This can be where things get challenging for pet parents. At this point, you’ve gone through the stress and expense of rushing your suddenly paralyzed pet to a specialist for an expensive MRI, but you’re not done yet. Unfortunately, surgery can’t be postponed. The sooner your dog gets surgery, and therefore gets that pressure relieved from their spinal cord, the better their chances of being able to walk again. Yet another aspect that can be difficult to swallow – even with timely surgery, there is no way to guarantee that your pet will regain the ability to walk or how long it will take.

After surgery, your pet will likely need to be under strict cage rest for the first part of recovery and may be on multiple pain medications. Many IVDD patients are urine and fecal incontinent, meaning they will need to wear diapers to control the resultant mess. Some patients need to have their bladder manually expressed as they no longer have the ability to empty it themselves and it will continue to fill. If that’s the case with your pet, your Veterinary Neurology team should teach you how to safely do this at home. A regular schedule for bladder expressions is important to avoid infections or damage to the kidneys.

As soon as your veterinarian deems it safe, starting Physical Rehabilitation Therapy as soon as possible will significantly increase your dog’s chances of walking. It’s important to note that your dog’s recovery will require a significant commitment of your time and energy. CROC will guide you through all the steps, stages, and details of this recovery but it will be up to you to follow through with the Prescribed Homecare between Rehab Sessions. Recovery from paralysis and spinal surgery requires patience and consistent participation for at least 6 months minimum.

What Does Rehab for IVDD Look Like?

The maximum healing of neurological tissue takes place over approximately 6 months. This means that we have 6 months from surgery to Rehab your pet to their maximum physical ability. Some pets will regain independent mobility before then, but it’s important to stick with the 6-month plan, as many pets quickly lose ground if they stop Rehab too early in the recovery process. Success of Rehab does depend on your pet’s condition at the time they start Rehab. Pet’s that don’t have any movement or feeling in their back legs will be at a greater disadvantage than those that are just weak and uncoordinated.

IVDD patients begin their Rehab journey with target exercises intended to kickstart neurological activity. The nerves must be firing to be able to tell the muscles what to do. CROC often uses Electrostimulation Therapy (E-Stim) to help with this process. E-Stim uses low doses of electricity to stimulate nervous function but it doesn’t hurt. It can feel strange, like a tickle or in the best case, a big muscle twitch! Please note that E-Stim therapy requires us to shave small patches of your pet’s fur to allow electrical conduction through the tissues.

We’ll also start simulating the body’s normal movement to help your pet “remember” what that feels like and to work on maintaining good Range of Motion in all the limbs. Once we start to see any sort of muscle contractions in the hind legs, we’ll step up our exercises to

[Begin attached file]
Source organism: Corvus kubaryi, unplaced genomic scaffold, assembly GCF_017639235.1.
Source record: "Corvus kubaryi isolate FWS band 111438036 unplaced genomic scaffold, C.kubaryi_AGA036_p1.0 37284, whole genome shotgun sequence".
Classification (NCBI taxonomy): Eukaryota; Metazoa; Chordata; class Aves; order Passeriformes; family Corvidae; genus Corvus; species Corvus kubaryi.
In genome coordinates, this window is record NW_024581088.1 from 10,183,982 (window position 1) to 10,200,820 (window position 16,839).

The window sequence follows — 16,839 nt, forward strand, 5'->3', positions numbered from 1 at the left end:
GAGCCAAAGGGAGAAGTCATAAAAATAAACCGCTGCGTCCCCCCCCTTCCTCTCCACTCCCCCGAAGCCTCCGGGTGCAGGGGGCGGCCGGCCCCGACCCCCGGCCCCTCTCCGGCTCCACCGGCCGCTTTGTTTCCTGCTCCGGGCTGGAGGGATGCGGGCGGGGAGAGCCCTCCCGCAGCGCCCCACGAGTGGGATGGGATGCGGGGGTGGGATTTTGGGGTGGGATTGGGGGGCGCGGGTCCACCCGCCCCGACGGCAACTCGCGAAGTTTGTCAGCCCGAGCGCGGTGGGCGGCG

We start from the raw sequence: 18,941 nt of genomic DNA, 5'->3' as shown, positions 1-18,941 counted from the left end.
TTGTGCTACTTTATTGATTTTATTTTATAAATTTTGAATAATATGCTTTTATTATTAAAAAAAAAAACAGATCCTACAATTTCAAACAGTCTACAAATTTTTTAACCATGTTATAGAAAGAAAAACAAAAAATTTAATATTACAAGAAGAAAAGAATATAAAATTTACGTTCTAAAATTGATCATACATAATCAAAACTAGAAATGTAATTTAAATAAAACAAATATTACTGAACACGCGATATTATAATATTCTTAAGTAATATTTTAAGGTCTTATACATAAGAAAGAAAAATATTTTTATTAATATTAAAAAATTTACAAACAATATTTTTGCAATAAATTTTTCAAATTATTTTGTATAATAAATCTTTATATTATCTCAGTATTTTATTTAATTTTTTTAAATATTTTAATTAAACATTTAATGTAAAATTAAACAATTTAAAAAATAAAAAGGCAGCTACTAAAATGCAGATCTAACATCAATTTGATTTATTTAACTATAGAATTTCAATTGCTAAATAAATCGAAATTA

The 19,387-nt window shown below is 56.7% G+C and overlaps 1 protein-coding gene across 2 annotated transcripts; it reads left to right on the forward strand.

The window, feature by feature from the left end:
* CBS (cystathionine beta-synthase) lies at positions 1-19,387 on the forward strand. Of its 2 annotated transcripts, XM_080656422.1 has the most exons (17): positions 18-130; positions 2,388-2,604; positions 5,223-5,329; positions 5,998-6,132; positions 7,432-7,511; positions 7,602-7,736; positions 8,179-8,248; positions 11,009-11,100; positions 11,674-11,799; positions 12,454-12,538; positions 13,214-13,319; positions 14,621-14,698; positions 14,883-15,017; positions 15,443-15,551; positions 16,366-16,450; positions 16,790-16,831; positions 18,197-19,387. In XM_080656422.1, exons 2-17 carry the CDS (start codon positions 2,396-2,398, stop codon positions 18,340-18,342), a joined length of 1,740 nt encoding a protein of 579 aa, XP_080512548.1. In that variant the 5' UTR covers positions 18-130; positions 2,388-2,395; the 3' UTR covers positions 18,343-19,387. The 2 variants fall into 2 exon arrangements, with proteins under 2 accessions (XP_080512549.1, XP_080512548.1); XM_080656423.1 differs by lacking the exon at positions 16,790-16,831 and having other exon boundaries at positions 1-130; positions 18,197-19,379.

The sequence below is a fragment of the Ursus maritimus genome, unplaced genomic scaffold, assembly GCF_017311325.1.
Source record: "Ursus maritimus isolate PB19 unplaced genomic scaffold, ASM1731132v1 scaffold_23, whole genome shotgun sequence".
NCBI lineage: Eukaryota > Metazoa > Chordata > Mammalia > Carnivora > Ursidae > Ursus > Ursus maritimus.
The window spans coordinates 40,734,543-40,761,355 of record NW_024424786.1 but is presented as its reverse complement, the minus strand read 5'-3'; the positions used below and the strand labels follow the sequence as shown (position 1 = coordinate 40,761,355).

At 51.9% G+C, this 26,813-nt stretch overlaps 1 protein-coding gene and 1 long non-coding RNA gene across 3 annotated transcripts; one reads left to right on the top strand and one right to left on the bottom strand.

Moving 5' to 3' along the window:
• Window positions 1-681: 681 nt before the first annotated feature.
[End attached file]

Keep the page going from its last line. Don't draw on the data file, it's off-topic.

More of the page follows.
get that muscle moving as much as possible, while also stimulating more nerves and muscles to join in. We’ll practice weight bearing, essentially re-teaching your pet how to stand on their own. Many exercises for IVDD patients are focused on improving proprioception or knowing where your body is in space. Because of the damage to the spinal cord, IVDD patients often can’t feel their environment and have no sensations to tell them where their legs and feet are. This is important because if we can get your dog to the point of consciously controlled leg movement, they have to know where to move their legs in order to stand and eventually walk.

This initial stage of rehab is frequently the hardest for pet parents. It can be discouraging to be a few weeks into Rehab without seeing obvious improvement. Meanwhile, us Rehabbers are getting super excited over the tiniest little muscle twitch or spontaneous kick or even a few seconds of weight bearing. We’re excited about these seemingly insignificant improvements because they are big indicators for what your pet will eventually be capable of, so hang in there!

Hydrotherapy can be an exciting phase of their recovery. The buoyancy of the water allows for more movement with less effort, so we often see legs moving in the underwater treadmill before we see it on land. The underwater treadmill also allows them to feel the ground beneath them, so that continues to stimulate nervous function. Because they are walking in the water, instead of swimming in it, exercise in the Underwater Treadmill is low-impact, high resistance with slower, more controlled movements.

Through their recovery process, CROC continues to challenge your pet with a variety of exercises while also treating any pain that your pet experiences. Thermotherapy and Therapeutic Massage help to relieve tense muscles and increase blood flow. Therapeutic Laser Therapy not only helps increase circulation to the tissues, but it also encourages healing at a cellular level. Veterinary Medical Acupuncture stimulates the nervous system while also releasing endorphins which helps with pain relief.

Safety for IVDD Patients